My area receives less than average rainfall, so it can get really dry by late summer. However, we do get a decent amount of snow, and I've noticed the water pools for days once it melts. The soil is very rocky, and about 8 inches down it's a layer of clay. I have started a small hugelkultur row for my berry plants, but now I'm concerned about it being a waste of time. I'm zone 6, North Idaho. New to land ownership and trying to do as much as I can manage, but do it well. Any tips are appreciated.
Well hugelkultur is a technique to compost large pieces of wood into rich soil for much cheaper than buying it. It sounds like that is exactly what your rocky clay area needs to help transform it into rich fertile food producing soil that holds onto water. Once you make enough soil, and get some worms and roots added in, you are going to be a happy camper or gardener/farmer.
Dry areas can benefit from water retention techniques like swales, berms, and ponds (direct and hold water). Clay is really good for holding water in ponds. Geoff Lawton is one of the masters at many of these methods. If a desert can be greened, so to can north Idaho. I highly recommend learning all about those methods to see if any of them can help your land. I will add this little bit of advice... A swale is a very labor intensive solution to a problem and demands proper design and spacing. Don’t make one unless you need it to solve a real problem. I’ve seen a lot of people go swale crazy and put them all over just because they really wanted swales but didn’t understand them. Needless to say, they all had to be removed.
You are not wasting your time with hugelkultur, but you really need to go big or should I say “regular size” which happens to be bigger than most expect. Sometimes size really does matter and when it comes to hugelkultur, I think that surface area on those big tall mounds is fairly important. Much like regular compost piles, going too small can deliver lackluster results that take far longer to compost/mature. The core logs in a hugelkultur mound should be above ground level, with enough airflow and humidity to optimize rotting and fungal consumption. Burying wood below grade impedes air and compost loves air (not a good idea). So when I hear some people say they made a small hugelkultur mound, or buried the wood to hugelkultur it, or did some tweak that compost piles don’t like, I kinda cringe a little.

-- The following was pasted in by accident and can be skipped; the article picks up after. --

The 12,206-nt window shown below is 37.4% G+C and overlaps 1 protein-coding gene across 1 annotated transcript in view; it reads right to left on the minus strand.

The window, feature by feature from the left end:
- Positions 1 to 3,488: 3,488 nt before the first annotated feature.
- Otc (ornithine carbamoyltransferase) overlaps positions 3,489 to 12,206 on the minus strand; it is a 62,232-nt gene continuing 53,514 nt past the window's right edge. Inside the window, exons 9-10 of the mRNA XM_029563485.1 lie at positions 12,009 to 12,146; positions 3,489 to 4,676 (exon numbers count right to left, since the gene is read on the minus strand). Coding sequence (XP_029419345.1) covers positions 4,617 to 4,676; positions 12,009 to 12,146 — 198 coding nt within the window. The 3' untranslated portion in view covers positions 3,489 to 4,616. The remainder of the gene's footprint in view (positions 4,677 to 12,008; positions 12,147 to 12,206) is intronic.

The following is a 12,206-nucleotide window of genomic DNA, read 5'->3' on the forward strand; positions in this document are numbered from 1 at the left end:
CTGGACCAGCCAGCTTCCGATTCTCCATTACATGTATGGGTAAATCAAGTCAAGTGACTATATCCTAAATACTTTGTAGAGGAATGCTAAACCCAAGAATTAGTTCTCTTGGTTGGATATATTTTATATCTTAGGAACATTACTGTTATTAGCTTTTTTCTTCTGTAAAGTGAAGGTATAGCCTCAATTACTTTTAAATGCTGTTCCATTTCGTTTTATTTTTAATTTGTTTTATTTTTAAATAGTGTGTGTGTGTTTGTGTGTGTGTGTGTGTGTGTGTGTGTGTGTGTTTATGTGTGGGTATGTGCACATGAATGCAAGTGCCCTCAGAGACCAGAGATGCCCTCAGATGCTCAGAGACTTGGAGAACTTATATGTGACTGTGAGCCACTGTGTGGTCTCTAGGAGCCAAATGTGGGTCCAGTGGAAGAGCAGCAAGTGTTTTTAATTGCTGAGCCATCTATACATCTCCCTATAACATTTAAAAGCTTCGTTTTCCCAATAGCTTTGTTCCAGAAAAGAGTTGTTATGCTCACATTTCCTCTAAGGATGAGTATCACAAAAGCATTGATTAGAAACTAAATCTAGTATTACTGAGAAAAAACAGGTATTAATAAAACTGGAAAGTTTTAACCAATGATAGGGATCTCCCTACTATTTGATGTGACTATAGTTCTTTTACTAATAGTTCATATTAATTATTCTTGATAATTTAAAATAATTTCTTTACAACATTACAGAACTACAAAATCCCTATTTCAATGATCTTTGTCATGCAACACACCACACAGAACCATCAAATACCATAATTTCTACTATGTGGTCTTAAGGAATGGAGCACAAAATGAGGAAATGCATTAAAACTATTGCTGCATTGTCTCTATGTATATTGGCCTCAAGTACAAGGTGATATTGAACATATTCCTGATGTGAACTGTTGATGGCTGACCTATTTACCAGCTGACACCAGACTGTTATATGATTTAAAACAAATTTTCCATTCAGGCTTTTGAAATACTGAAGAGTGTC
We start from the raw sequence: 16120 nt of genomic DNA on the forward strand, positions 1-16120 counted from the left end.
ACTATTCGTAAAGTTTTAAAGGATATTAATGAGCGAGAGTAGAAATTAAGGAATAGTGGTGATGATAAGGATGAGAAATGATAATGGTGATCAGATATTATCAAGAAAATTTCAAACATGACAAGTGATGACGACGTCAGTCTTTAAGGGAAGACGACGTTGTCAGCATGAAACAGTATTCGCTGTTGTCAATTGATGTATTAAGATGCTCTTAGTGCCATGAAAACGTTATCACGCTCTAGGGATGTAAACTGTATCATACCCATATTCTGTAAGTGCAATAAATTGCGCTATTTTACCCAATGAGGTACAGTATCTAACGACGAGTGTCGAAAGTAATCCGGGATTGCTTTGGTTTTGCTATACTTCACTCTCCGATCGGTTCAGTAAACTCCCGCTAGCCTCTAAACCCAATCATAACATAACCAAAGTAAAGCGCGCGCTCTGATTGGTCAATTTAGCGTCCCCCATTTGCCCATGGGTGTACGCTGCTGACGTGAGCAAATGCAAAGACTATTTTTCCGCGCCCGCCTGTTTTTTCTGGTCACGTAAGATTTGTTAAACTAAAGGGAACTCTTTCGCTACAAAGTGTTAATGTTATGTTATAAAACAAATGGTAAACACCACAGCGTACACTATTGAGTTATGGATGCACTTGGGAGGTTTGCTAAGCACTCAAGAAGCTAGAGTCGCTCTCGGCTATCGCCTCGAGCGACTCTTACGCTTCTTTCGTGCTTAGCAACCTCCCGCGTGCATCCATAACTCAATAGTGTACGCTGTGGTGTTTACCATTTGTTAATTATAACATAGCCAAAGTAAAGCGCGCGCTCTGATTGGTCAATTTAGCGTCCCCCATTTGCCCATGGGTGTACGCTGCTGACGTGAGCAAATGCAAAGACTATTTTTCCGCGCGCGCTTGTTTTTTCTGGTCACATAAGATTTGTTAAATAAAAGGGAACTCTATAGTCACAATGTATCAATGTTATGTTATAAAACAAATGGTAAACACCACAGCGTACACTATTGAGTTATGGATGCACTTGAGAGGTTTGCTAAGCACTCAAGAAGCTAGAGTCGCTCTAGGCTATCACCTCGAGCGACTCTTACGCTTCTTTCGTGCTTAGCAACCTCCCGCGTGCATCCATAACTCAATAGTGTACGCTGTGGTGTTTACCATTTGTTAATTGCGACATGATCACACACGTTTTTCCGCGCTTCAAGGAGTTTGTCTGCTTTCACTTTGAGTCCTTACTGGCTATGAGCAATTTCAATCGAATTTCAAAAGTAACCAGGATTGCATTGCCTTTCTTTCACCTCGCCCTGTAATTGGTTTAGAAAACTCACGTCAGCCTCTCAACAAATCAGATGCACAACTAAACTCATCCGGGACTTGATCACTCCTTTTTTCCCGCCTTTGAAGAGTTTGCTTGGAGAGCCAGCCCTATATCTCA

The nice thing about a hugelkultur mound is that you don’t have to let all that surface area on the mound just sit there and produce nothing. You can grow plants on them and that too can shade the mound and accelerate the decomp happening inside. Once the wood pile rots enough and becomes spongy, it will help hold onto water and benefit the plants growing on top of the mound and help speed up the easy going soil making machine that it is.
A lot of folks get the idea that hugelkultur is a garden bed and can let them dry farm veggies, and that’s not what they are. Yes, you can grow on them, and not waste that space, but a garden bed they are not. In a dry climate a hugelkultur mound may also need to be watered if you are growing on it, plants still need water and will die without it. Hopefully it will eventually hold enough water to not require watering, but that too depends on climate, location, rainfall, etc.
If you have easy access to a bunch of wood and need lots of carbon rich soil, build a bunch of large hugelkultur mounds. Another tip is that those mounds might be massive, but they have very little structural integrity. They should never be used as a berm to hold back water because they will fail and a failed berm can be dangerous.
Here is a video of Geoff Lawton answering a question about swale design...
Another about swales in dry clay climates.
Here is some guy, no idea who he is, but he has a nice hugelkultur mound done right... (and a pretty good scaffolding idea as well).
And here is a good article about a common hugelkultur/swale mistake, well worth reading.